AUGUST 10, 1954
HYDE PARK, Monday—Everyone I meet talks of the committee of six Senators appointed to examine Senator McCarthy's qualifications and record. Personally, I think Senator Flanders showed exceptional courage in presenting his censure resolution. But the Senate has always been run more or less like a gentlemen's club and it was hardly likely that a resolution of censure could be passed, for it would have violated that feeling which club members have for each other and which is always evident among the Senators.
The Senators who supported the Flanders resolution were courageous, too, for Senator McCarthy is a ruthless gentleman, and people, even Senators, who have opposed him in the past have had unpleasant experiences.
He has warm supporters. Many of them honestly feel that he has awakened the country to the dangers of communism and that he is now being persecuted because of this work. Among his warmest supporters we find such people as Westbrook Pegler. But I do not think that Senator McCarthy is being persecuted because of any honest work which he has done against communism. His record goes further than that.
Many people have felt deeply against him because of his attack on such men as General George Marshall. And I, for one, was very happy when the President finally spoke of his belief in the selflessness and devotion to his country shown by General Marshall throughout his life. No one knowing the General would think differently. And I think it is the fact that Senator McCarthy can so misjudge such a fine person which makes one doubtful about all his work.
The proceedings and conclusions of the committee of six will be of great interest to many people throughout the country.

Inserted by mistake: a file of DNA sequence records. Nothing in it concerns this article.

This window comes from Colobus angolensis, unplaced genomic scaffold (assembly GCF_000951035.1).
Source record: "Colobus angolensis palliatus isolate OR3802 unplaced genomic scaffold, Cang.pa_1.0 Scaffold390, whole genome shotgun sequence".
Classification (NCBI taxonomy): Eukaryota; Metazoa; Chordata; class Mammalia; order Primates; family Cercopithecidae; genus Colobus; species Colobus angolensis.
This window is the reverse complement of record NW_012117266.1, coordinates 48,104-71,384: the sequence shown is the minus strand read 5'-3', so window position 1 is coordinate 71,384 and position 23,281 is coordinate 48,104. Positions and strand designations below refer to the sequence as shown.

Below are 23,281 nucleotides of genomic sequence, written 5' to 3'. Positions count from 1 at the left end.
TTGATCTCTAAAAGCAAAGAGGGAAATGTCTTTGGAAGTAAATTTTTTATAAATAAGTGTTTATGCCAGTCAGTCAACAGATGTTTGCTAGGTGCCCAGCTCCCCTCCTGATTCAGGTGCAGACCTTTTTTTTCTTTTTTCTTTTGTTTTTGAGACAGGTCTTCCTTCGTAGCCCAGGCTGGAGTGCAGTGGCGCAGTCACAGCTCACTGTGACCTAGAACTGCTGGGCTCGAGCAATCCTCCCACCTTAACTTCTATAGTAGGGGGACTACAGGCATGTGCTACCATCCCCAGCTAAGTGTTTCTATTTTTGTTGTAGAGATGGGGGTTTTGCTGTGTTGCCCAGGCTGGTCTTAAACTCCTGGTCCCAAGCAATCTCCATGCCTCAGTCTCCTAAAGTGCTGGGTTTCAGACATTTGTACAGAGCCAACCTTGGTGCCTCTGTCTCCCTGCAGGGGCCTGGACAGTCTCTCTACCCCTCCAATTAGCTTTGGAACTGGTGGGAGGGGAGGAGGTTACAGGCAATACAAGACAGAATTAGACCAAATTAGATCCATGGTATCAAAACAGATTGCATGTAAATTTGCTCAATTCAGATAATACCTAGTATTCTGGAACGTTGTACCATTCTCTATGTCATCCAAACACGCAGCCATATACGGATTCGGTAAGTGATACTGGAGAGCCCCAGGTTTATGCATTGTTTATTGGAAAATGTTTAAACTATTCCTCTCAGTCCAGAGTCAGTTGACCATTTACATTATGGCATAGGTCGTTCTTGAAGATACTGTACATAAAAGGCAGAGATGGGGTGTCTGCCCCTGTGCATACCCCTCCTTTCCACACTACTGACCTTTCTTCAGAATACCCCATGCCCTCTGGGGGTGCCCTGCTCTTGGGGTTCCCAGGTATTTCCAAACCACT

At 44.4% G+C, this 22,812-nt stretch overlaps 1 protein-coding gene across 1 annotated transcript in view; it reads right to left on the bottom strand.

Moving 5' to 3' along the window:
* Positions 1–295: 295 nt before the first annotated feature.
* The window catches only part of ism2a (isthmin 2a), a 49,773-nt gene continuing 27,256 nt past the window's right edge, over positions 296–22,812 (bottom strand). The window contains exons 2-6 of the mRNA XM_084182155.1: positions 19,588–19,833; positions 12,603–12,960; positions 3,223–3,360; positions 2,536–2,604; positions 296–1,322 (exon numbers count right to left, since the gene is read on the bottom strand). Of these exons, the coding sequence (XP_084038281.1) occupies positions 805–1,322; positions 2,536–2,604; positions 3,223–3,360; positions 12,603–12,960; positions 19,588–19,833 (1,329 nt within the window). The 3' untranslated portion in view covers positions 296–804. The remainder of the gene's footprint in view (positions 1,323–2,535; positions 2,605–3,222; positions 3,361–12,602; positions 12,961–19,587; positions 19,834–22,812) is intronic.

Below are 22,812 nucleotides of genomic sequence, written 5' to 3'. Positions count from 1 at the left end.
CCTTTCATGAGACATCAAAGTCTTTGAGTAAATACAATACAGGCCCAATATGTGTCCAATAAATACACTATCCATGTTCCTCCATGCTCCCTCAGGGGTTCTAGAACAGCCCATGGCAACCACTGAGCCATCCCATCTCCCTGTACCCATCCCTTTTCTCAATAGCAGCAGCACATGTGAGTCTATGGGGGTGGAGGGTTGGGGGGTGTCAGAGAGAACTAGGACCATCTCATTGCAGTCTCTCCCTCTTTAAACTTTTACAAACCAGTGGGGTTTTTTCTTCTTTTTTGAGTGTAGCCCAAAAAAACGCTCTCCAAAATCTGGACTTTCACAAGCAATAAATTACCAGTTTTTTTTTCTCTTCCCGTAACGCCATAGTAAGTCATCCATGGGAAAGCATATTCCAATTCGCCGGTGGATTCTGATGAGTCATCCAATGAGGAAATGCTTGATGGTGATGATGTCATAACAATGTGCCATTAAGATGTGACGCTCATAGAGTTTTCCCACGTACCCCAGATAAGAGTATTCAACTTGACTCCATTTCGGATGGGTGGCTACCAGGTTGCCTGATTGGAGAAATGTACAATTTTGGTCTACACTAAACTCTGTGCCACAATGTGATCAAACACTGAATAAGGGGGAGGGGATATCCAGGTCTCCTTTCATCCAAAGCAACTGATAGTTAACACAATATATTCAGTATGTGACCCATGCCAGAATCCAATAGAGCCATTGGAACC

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I can't help talking about the weather because it is so unusual and delightful. There is a nice invigorating feeling in the air, and just enough rain so everything is moist in the mornings. Last night my grandson, Curtis Roosevelt, and a friend arrived and we all dined with my cousin, Miss Delano. As we sat on her porch looking across the Hudson River to the Catskill Mountains with the sun setting, I could not help thinking how beautiful this country is, and how much the summer here should give us all in refreshment for the winter ahead.
I have received from the author herself an autobiography of Marie Louise Clemens. I have glanced through it, and it seems to give a rather interesting picture of the "Gay 'Nineties," but I have not as yet had an opportunity to read it with care.
Another book, "Betty Lee" by Charlotte D. Tucker, has come to me. It is a tragic story and yet a hopeful one. It is the story of the early life and care of a mentally handicapped child and of the emotions which her mother has to go through as she finds somehow a way to meet the problems that enter a home when a child of this kind has to be cared for. I think this book will be a great help to all mothers who have to meet a tragedy of this kind.